The issue of overheating in the Indian context was first raised by the central bank in its 31 October 2006 policy, where it defined an overheating economy as one that “is growing so rapidly that its productive capacity cannot keep pace with resulting demand pressures”. While noting that potential output in India is difficult to ascertain given the underemployment of resources and the current structural transformation in the economy, its stance on overheating turned amber in December—when inflation, as measured by the wholesale price index, crossed its comfort level of 5.5%.
In a bid to control inflation and absorb foreign exchange flows, the Reserve Bank of India (RBI) raised repo rates five times in the last nine months and resorted to using the cash reserve ratio (CRR), hiking it by 150 basis points to 6.5%. While leaving all rates unchanged in its latest policy, it has lowered the medium-term inflation target to 4-4.5%, thus leaving room for one more hike.
Symptoms such as inflation, current account deficit, higher asset prices, wage pressures and infrastructure bottlenecks are an indication that, in the near term, India’s pace of growth is hitting a speed limit.
However, the good news for India is that continued economic reforms and investments may, over time, ease overstretched resource constraints. This should help lift India’s growth potential to 10% in the near future, just as it successfully lifted its growth potential from 4.5% in the 1980s to 6% in the 1990s and 8% levels currently. Faster growth during 1993-2004 was mainly attributable to two important factors—more rapid accumulation of physical capital stocks (growth at 1.8% in 1993-2004 compared with 1% in 1978-93) and stronger total factor productivity growth (2.3% compared with 1.1% previously).
Conceptually, overheating and growth potential are two closely related terms. Growth potential refers to the pace of sustainable growth without causing persistent inflationary pressures. And if actual growth exceeds the potential, the economy exhibits symptoms of overheating high inflation, asset price bubbles and a shortage of resource supplies. However, the growth potential may shift higher over time if resource constraints are eased via policy reforms and investments bridge capacity constraints. Thus, despite symptoms of overheating, we firmly believe that the Indian economy is moving toward higher levels of growth potential, perhaps around 10%. But in order for India to climb to a higher level of growth potential, it needs to make a substantial policy effort to remove the remaining barriers to ensure faster growth of production factors (labour, skills/education, capital, land) as well as productivity.
While strong investment demand is an important contributing factor to today’s overheating problem, ongoing investments—both in corporate capital expenditure as well as infrastructure—will eventually raise supply capacities and ease bottlenecks. But clearly, more needs to be done and at a quicker pace.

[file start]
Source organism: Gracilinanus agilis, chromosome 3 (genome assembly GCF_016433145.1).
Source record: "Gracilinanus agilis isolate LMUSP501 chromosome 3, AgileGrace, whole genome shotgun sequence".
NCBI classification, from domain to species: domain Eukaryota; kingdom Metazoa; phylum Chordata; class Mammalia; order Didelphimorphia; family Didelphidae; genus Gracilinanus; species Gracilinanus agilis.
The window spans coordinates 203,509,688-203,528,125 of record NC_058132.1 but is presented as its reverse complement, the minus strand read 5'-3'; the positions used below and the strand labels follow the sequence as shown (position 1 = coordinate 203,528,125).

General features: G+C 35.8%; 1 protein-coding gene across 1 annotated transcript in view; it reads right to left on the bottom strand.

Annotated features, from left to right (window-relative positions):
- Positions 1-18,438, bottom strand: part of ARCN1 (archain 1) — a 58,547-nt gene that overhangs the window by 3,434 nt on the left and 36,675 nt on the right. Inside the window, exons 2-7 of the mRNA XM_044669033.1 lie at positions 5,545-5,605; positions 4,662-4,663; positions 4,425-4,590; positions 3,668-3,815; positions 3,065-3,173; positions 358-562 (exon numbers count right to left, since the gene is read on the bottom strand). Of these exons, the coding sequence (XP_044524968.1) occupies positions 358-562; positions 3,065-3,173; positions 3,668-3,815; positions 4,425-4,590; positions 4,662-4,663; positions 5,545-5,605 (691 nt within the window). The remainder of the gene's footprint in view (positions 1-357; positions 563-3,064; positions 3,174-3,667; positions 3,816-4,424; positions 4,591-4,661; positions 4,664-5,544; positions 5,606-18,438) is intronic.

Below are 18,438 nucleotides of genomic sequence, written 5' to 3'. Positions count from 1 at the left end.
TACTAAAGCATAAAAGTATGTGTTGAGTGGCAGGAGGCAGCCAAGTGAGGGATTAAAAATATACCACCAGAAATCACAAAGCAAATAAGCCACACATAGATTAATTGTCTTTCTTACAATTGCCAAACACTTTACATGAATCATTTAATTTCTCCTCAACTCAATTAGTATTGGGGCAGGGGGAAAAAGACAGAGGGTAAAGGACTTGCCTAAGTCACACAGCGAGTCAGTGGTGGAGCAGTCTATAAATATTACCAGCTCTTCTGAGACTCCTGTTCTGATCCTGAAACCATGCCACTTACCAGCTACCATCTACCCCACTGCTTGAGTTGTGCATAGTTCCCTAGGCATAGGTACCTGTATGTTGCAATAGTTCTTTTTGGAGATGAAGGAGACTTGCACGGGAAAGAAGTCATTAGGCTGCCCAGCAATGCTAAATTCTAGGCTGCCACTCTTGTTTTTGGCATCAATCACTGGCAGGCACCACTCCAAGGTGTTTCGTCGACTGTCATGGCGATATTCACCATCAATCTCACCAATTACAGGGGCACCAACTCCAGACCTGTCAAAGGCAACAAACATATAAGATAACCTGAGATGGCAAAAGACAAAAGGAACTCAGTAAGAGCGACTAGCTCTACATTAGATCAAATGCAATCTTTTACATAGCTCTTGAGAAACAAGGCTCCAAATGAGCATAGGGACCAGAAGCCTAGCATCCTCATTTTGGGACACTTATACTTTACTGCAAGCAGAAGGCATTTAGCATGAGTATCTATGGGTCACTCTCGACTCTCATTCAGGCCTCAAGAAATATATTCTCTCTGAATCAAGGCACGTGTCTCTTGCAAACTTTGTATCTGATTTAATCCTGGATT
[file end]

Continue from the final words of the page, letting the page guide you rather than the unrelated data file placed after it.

The rise in labour costs, especially those of unskilled labour, appears odd, given India’s abundant labour force. The reason, perhaps, lies in labour market rigidities, yet another barrier for India’s move to a higher growth potential. The Chinese experience suggests that migration of farmers to non-agricultural activities, through development of labour-intensive urban sectors, was a key contributor to the extraordinary 4% total factor productivity gain during the past 30 years. While a rapid increase in the cost of skilled labour in India is less surprising and points to the potential limit of the current growth model, the government and the corporate sector have been making efforts in easing this constraint, though admittedly the accumulation of skills takes time.
While market-oriented reforms and an open-door policy were key reasons for India’s ascendancy in the world economy during the past decade or two, to move the economy to the next level of growth, further reforms to promote productivity growth are necessary. These include better macroeconomic management and greater reduction of transaction costs for businesses and investors.
While leaving rates unchanged in the recent policy, but lowering its inflation tolerance, we expect RBI to implement one more rate hike in the coming months. We believe that RBI is likely caught in the trap of the ‘impossible trinity’, given its attempts to have an independent monetary policy simultaneously targeting exchange rates, with a partially-open capital account. It has possibly finally reconciled to an appreciating rupee which, in turn, would reduce sterilization, giving it greater freedom to target money supply, credit growth and inflation. However, on the positive side, RBI has also taken several prudent measures in raising risk weights and tightening norms in areas of high growth, such as real estate and housing.
Rohini Malkani is India economist for Citi.